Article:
The Denver Business Journal has published an extensive interview with Brett Mitchell about his recent appointment as Music Director of the Colorado Symphony:
DBJ: Why did you decide to join the Colorado Symphony? What was attractive about the orchestra that led you to take this position? Was it the talent of the musicians? The management? The community? All of the above?
Mitchell: There are so many reasons this marriage between the Colorado Symphony and me seems to be such a perfect fit, but the biggest is that our respective visions for the future of orchestras are one and the same. Once I read the mission statement, I knew that I had finally found my ideal match, as we've both spent decades crafting programs that feature that wonderful, compelling blend of music, "...from the best of the past to the edge of the future."
Knowing that we're starting on the same page, pursuing the same goals, and sharing a common purpose gives us a huge advantage.
In my experience, the most reliable predictor of a successful relationship between an orchestra and a conductor is the chemistry they have in rehearsal and performance. Not every conductor gels with every orchestra, no matter how great each might be. That's why it was so special when I stood in front of the Colorado Symphony musicians for the first time, because it was instantly clear that there was something special going on, right from the first downbeat.
Getting to work with these amazing musicians week in, week out will be an absolute treat, and I'm so looking forward to developing and deepening our relationship over the coming seasons.
I should also say, as a Seattle native, that coming back out west after living for 15 years in the Midwest and Texas will be a real pleasure. I've loved everywhere I've lived, but coming to a city that feels more like what I grew up with is such a wonderful feeling.
My wife Angela and I are so looking forward to making our home there, and taking advantage of all the amazing opportunities to hike, bike, and spend time exploring all the amazing outdoor opportunities living in Denver will afford us.
DBJ: The Colorado Symphony has tried very hard to broaden the traditional audience for classical music in recent years with some success and, with much broader corporate support than it had before, is beginning the year with a surplus for the first time in it's history. What do you make of those efforts?
Mitchell: I couldn't be more pleased with where the Colorado Symphony is in terms of both its audience development and its fiscal situation. My mom worked in health care finance for her entire career, so I definitely understand how important a sound fiscal outlook is to the health of any organization, whether in the arts or otherwise. The Colorado Symphony has taken enormous steps toward ensuring it's on the firmest financial footing possible, and I'm looking forward to contributing to those continuing efforts.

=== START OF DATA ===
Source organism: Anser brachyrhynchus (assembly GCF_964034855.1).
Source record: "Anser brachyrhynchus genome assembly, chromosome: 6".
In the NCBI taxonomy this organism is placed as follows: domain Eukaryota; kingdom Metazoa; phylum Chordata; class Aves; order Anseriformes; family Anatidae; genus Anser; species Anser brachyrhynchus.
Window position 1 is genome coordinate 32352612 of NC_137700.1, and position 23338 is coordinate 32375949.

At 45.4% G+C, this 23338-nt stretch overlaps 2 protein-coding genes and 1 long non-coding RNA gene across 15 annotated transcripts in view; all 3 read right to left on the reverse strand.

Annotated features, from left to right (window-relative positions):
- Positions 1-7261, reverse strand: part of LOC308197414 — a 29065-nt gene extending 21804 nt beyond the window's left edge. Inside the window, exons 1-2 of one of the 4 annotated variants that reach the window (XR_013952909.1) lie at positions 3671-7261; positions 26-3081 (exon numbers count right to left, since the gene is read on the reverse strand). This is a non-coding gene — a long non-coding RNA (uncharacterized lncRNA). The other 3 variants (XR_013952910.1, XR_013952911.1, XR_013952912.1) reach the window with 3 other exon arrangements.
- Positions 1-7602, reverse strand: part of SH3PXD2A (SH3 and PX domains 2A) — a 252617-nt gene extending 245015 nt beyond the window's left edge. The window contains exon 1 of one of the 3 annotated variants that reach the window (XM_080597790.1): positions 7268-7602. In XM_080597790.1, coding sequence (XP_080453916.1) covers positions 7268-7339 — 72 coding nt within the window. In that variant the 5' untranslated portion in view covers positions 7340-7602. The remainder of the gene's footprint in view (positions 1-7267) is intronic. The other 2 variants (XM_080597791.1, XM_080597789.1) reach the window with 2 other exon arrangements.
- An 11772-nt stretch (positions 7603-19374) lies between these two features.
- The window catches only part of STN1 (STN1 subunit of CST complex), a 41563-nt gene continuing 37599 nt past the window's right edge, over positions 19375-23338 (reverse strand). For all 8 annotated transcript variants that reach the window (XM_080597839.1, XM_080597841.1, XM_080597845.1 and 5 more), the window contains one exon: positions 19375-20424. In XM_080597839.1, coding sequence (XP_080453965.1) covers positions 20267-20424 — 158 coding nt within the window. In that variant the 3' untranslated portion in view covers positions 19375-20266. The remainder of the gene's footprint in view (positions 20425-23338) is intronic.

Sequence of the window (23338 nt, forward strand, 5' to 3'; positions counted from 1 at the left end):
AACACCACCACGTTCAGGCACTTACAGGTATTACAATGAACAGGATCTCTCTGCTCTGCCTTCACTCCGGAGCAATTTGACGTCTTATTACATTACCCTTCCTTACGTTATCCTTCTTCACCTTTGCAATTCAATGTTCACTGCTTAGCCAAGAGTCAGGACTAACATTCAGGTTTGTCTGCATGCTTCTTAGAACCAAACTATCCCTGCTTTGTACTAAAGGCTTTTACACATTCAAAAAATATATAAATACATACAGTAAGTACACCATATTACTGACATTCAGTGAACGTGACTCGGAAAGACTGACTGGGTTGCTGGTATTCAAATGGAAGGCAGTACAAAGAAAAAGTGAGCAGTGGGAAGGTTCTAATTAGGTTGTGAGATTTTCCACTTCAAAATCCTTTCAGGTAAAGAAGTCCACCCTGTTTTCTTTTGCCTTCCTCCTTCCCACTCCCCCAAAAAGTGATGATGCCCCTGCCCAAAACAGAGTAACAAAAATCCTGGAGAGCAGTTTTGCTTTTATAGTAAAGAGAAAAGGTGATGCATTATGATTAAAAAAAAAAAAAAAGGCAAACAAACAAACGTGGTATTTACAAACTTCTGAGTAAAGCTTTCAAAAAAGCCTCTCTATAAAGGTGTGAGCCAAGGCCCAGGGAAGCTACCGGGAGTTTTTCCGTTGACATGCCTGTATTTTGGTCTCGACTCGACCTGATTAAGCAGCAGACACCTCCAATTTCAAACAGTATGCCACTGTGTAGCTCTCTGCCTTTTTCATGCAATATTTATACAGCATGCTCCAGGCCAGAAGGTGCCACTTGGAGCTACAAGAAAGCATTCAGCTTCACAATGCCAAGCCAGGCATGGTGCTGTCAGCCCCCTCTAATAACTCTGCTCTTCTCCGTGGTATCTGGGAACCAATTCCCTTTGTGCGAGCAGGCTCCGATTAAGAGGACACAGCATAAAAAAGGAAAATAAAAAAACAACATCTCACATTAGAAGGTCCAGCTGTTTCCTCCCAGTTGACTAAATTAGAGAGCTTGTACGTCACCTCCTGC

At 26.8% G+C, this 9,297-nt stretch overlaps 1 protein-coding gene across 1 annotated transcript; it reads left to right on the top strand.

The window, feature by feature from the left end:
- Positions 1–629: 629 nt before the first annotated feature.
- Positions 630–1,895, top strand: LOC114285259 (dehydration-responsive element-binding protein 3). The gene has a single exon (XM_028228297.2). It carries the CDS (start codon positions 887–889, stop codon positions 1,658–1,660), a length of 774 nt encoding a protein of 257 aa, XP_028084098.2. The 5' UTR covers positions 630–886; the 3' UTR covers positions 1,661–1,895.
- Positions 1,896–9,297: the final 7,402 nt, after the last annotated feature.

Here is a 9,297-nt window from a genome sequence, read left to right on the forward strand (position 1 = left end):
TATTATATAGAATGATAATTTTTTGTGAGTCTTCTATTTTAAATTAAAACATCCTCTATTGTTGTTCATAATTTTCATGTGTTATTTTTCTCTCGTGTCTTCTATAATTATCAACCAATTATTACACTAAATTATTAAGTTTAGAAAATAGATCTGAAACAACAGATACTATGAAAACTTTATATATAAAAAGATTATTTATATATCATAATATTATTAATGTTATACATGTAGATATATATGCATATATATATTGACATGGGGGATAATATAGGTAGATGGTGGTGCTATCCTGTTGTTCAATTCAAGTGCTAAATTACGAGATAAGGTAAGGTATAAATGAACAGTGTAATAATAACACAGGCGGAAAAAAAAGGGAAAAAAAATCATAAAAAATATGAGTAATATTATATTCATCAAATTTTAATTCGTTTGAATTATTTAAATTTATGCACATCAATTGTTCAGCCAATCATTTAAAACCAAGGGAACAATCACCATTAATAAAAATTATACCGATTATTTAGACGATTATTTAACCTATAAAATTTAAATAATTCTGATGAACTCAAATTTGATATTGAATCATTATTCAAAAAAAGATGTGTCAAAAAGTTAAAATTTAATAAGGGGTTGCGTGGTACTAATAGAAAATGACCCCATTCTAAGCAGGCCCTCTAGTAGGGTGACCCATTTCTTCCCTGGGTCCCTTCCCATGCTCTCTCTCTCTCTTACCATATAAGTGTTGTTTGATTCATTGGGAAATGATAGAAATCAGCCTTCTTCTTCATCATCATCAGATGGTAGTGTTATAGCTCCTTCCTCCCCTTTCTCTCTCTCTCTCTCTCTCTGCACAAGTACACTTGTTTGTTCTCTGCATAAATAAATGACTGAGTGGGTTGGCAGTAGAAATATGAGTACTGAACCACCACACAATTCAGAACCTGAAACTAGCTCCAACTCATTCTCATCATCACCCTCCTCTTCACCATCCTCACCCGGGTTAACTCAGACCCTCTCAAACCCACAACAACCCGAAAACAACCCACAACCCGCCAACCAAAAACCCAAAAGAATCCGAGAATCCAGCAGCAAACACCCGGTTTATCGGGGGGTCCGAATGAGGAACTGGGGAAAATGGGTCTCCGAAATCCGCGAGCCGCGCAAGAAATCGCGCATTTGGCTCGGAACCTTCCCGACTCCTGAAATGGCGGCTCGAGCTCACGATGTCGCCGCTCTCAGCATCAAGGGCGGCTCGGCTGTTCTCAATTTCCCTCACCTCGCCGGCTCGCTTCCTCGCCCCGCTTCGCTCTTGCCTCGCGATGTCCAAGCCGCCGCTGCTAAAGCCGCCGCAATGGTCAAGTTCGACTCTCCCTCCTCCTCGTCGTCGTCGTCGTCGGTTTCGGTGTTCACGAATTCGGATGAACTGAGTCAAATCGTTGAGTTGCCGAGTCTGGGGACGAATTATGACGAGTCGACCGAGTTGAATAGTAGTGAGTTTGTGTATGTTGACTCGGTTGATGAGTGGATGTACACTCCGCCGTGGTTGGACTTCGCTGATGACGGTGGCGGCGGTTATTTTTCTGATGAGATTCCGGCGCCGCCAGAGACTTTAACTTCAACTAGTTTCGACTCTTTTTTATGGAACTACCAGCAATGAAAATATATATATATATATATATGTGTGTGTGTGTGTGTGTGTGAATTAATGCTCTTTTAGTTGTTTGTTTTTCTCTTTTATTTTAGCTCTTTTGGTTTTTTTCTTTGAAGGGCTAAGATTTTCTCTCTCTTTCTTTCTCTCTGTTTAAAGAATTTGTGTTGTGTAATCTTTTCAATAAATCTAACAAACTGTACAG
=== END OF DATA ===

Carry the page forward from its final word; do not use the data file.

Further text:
In terms of reaching out to as broad an audience as possible, the Colorado Symphony really is an industry leader, which should come as no surprise to anyone familiar with the diverse array of performances we offer each season. I couldn't be prouder to help lead an organization that makes such a consistent, concerted effort to reach as many of our friends and neighbors as possible, both longtime classical series subscribers and first-time single ticket buyers.
DBJ: What are some of the challenges you think lie ahead for the orchestra?
Mitchell: Like every arts organization, we're going to keep dreaming up deeper, more meaningful ways to engage younger audiences. There's a ton of competition out there in 2016 for the public's attention, with streaming video and instant access to entertainment and social media around every corner. We're proactive about reaching new audiences at the Colorado Symphony, and that means creating innovative, cutting-edge, compelling programs that will draw both traditional and new audiences to join us in Boettcher or on the road.
DBJ: Tell me why you think it's important for Denver and other cities to have a professional orchestra.
Mitchell: With each passing year, there seems to be more and more that fills our days and fewer opportunities to take time for ourselves. I certainly don't claim to know the meaning of life, but I do know that my life is enriched when I surround myself with beauty, and that's exactly what a professional orchestra brings to its community.
The chance to slow down, to unplug, to take in a brilliant piece of music, to appreciate beauty for beauty's sake, to remember that we're all a part of something larger than ourselves — all these things lead to happier, more fulfilled, and more engaged citizens, and are some of the many reasons it's crucial for any strong community to have an equally strong orchestra.
To read the complete article, please click here.